Tuesday, February 8, 2011

OPPORTUNITIES ABOUND IN LAWLESS SOUTHERN SUDAN

MOSES rues the day he decided to do business in southern Sudan. He heard stories about how there was a lot of money to be made in Southern Sudan.

So he and some friends pooled their resources and put together a four-truck convoy of general merchandise and food to transport to Uganda’s northern neighbour.

A planned week-long trip stretched out into several weeks as impassable roads, numerous road blocks, armed hijackers, disease, frequent vehicle breakdowns and a hostile business environment conspired to slow him down and vanish his profit and capital.

“It was hell. How do people make money in that place. I would rather look for smaller and surer returns than gamble with my money and life,” he said days after returning, a lot darker and several kilos lighter.

Uganda’s is Southern Sudan’s biggest trading partner currently. According to the most recent figures available $260m (about sh598b) worth of goods and services was traded between the two nations in 2009.

Observers say this figure has risen since, estimating that up to a quarter of all Ugandan imports are meant for the southern Sudan market. Uganda import bill in 2010 was $3.8b.

“There are many opportunities in Southern Sudan,” said Kampala City Traders Association (KACITA) spokesman Issa Sekito. “Great demand for housing and construction materials and services, foodstuffs, household commodities, cars and other goods and services … they produce nearly nothing everything has to be imported so you can imagine the opportunity.”

The area known as Southern Sudan is 619,745 square kilometres or almost thrice the size of the Uganda. The population stands at between 7.5 million and 13 million, so it has vast unihabitted spaces.

Ravaged by a civil war between the north and the South for more than 20 years this already marginalised behemoth has never really got on its feet.

As an indicator there are only 60km of tarmarcked road in all the region, power is provided by generator as there is no national grid and water is scarce in many areas.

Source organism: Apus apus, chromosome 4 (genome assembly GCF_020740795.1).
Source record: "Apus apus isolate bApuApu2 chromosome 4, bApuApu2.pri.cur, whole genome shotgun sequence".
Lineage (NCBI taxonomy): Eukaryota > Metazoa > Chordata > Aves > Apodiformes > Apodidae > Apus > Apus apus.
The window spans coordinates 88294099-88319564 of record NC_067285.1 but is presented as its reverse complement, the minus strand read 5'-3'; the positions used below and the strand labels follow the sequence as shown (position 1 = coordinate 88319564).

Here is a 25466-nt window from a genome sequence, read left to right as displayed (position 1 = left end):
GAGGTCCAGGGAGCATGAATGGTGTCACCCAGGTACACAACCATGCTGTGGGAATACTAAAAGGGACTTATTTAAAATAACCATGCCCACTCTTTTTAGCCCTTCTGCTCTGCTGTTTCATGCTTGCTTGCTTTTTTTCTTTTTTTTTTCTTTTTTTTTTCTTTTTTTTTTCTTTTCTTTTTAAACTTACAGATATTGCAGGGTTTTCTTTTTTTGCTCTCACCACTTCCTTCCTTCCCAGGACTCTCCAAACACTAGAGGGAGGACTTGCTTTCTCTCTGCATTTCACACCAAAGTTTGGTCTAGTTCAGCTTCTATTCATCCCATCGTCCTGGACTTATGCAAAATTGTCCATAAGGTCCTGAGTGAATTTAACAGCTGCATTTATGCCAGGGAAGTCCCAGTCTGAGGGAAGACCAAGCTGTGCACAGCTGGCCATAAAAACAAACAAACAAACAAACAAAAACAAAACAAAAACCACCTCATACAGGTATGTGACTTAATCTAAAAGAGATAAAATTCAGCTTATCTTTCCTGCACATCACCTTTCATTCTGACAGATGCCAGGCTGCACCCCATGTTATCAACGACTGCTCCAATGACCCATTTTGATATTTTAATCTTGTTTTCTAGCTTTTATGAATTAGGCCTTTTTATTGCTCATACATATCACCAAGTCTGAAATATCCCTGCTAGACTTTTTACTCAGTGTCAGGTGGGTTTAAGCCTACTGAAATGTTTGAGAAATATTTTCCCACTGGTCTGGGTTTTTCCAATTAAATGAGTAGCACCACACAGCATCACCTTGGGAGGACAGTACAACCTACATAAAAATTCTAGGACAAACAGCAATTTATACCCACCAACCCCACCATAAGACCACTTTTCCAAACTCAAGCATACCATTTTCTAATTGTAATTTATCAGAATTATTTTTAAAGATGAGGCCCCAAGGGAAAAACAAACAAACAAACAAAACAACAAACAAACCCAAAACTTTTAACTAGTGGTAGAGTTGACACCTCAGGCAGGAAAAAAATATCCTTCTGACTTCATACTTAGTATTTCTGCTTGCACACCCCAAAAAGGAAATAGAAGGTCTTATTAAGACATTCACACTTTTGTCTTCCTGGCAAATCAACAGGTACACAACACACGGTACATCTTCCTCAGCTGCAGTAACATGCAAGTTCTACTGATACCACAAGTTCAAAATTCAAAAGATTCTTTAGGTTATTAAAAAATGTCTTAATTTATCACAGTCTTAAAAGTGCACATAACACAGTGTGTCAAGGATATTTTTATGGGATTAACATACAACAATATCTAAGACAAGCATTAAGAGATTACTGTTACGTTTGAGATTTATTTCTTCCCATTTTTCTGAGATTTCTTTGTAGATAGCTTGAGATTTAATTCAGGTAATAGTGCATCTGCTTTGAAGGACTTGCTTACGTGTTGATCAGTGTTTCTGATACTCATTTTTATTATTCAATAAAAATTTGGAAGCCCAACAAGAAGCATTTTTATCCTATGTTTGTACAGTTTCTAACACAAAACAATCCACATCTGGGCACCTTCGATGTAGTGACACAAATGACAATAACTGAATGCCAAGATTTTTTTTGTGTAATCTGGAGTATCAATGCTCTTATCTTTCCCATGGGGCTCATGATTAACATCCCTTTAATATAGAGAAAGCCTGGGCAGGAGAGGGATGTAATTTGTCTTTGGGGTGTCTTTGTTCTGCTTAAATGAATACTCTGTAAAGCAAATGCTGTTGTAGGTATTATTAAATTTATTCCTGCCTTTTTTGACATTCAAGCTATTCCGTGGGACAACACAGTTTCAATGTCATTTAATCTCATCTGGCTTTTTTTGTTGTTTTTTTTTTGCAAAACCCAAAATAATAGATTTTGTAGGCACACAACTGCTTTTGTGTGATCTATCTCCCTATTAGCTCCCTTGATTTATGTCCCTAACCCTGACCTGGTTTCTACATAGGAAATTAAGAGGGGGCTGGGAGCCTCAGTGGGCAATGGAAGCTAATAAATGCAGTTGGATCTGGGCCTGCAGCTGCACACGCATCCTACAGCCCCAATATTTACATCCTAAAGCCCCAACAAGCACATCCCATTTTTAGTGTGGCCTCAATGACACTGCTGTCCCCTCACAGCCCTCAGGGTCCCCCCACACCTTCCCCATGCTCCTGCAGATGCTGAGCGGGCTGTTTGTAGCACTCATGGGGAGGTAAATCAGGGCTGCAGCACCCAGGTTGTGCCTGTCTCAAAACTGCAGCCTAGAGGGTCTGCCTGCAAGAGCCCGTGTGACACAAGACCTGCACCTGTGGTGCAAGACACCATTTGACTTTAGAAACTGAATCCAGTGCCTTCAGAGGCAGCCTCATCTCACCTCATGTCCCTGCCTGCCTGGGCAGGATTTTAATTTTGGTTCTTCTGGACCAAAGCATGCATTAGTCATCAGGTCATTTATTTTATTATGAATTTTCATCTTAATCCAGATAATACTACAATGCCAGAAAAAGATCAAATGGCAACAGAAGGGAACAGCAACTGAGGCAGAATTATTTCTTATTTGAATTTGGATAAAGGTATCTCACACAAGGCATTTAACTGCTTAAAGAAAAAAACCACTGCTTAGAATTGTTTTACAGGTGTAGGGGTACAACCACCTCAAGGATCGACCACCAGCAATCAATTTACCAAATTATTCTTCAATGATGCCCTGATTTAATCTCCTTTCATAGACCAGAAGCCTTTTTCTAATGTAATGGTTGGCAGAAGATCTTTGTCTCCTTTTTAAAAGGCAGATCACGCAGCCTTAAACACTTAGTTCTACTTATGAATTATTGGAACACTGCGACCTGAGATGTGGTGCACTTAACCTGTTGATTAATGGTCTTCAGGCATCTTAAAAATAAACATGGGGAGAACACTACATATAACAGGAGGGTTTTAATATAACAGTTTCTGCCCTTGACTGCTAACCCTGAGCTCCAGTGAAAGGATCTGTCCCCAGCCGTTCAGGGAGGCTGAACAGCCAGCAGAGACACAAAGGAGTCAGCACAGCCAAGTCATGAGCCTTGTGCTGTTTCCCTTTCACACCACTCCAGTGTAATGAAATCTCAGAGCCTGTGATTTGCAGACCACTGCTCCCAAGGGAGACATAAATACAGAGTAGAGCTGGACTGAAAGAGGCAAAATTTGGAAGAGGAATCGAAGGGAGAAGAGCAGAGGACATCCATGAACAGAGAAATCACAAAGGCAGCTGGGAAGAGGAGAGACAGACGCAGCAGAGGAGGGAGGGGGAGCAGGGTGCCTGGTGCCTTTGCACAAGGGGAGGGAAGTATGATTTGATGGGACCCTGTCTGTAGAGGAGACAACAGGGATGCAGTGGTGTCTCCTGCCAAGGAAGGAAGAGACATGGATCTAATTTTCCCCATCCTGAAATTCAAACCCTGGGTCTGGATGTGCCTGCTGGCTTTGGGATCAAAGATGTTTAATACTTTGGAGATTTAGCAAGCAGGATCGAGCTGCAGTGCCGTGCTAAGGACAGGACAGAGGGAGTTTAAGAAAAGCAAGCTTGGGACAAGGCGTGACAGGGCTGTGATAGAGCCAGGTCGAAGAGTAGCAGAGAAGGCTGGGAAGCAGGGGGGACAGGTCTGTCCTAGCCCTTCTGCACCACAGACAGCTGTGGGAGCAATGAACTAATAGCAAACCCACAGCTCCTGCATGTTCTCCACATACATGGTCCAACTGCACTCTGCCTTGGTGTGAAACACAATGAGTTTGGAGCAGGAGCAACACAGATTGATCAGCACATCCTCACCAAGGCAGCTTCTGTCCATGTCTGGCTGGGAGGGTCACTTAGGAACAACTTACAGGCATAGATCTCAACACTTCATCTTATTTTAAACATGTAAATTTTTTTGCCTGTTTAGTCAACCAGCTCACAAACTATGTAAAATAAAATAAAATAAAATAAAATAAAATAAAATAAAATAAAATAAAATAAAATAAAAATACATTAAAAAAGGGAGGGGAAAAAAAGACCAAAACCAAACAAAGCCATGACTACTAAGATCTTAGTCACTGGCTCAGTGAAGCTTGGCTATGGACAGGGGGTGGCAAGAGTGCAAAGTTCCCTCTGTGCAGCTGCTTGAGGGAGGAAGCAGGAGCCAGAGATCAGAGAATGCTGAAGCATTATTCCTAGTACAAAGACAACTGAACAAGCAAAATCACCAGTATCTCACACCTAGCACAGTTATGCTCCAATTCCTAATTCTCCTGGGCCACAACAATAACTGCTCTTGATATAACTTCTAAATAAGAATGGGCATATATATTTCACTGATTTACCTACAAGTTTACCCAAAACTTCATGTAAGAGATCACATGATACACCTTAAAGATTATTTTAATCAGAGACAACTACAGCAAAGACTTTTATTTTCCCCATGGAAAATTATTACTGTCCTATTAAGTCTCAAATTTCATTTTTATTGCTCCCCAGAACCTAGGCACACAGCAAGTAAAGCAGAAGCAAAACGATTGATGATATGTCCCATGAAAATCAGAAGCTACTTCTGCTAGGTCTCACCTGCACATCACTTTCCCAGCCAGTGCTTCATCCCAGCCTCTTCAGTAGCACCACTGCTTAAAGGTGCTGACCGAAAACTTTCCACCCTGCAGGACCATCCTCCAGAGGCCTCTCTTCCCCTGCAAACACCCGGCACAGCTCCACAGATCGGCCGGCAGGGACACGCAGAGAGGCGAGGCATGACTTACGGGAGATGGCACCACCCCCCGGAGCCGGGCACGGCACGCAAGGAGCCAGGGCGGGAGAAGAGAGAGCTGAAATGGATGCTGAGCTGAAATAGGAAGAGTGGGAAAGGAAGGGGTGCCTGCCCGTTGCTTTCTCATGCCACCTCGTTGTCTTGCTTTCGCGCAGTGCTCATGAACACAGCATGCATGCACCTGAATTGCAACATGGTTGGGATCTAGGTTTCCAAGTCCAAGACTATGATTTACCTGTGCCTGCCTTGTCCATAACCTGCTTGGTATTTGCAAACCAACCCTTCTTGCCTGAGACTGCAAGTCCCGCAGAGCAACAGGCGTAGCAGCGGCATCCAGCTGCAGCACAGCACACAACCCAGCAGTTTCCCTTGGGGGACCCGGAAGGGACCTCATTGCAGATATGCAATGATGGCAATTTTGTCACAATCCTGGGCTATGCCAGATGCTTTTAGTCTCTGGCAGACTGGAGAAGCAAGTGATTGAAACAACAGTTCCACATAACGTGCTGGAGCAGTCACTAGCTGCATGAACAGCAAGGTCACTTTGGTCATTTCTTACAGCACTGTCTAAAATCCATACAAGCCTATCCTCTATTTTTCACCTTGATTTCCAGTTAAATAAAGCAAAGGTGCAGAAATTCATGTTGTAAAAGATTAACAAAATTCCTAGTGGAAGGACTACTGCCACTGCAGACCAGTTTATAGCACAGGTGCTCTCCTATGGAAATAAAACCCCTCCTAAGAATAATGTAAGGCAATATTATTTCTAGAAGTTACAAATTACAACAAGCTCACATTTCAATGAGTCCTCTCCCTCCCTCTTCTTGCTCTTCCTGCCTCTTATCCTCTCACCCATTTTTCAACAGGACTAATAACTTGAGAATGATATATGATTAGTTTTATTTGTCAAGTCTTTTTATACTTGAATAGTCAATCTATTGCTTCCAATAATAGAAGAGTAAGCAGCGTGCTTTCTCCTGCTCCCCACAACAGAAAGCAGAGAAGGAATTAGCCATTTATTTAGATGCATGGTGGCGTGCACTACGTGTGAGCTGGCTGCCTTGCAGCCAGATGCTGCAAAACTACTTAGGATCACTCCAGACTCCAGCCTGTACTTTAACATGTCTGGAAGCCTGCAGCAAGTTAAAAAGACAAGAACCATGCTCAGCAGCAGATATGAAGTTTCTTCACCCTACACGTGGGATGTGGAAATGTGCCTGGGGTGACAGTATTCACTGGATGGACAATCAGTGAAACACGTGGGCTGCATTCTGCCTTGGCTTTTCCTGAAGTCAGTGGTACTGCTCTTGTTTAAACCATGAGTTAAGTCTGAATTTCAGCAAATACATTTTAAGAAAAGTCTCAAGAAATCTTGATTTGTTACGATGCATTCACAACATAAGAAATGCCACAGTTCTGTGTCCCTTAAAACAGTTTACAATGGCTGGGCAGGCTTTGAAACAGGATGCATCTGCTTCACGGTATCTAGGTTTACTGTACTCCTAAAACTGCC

Apart from part of the DR Congo, Southern Sudan is largely unattached by modernity which is a challenge but also a source of immense opportunity.

The region contains many mineral resources such as petroleum, iron ore, copper, chromium ore, zinc, tungsten, mica, silver and gold.

There are huge international interests with their eye on Southern Sudan’s vast natural resource potential but everyone agrees that the biggest challenge is to overcome the general state of lawlessness in the area.

“These are people who are just out of a war, there was not much in the area before the war and what little there was in the way of systems and institutions have broken down,” KACITA spokeman Sekitto said.

At the top of many traders’ challenges in dealing with Southern Sudan is the real risk of not being paid for goods and services delivered and the lack of formal institutions to resolve such disputes.

“I ask for 90% of payment up front if not I lose interest in the whole venture, if they do not pay you where do you find them? And there is a real danger that if you press too much for payment you can be literally lose your life,” another transporter said.

According to Sekitto at least 20 Ugandans have lost their lives following such disputes and Kampala seems indifferent to the plight of its businessmen.

“The attitude seems to be that political interests supercede commercial interests… we have a petition delivered to parliament at the beginning last year but it has not been tabled in the house,” Sekitto said.

But the trade ministry disagrees.“We have all those complaints and we have a memorandum of understanding to set up a arbitration committee to look into these claims,” said Silve Ojakol, commissioner external trade in the ministry.

He explained that all claimants have been divided into four groups according to whether they have claims with the government of South Sudan (GOSS), local authorities, private businessmen or robbed or defrauded.

“The naming of the arbitration committee – which would handle claims between private businessmen has just been delayed by the recent referendum, but our consulate general in Juba is following up on all claims against GOSS and the local authorities,” he said. The arbitration committee was agreed on in February last year but has not been constituted todate.

As more traders have made the foray into southern Sudan, the margins have thinned considerably.

“But they are still by far better than anything our businessmen are used to, which explains why they keep going back … the returns are worth the risk,” businessman Joseph Okiror said.

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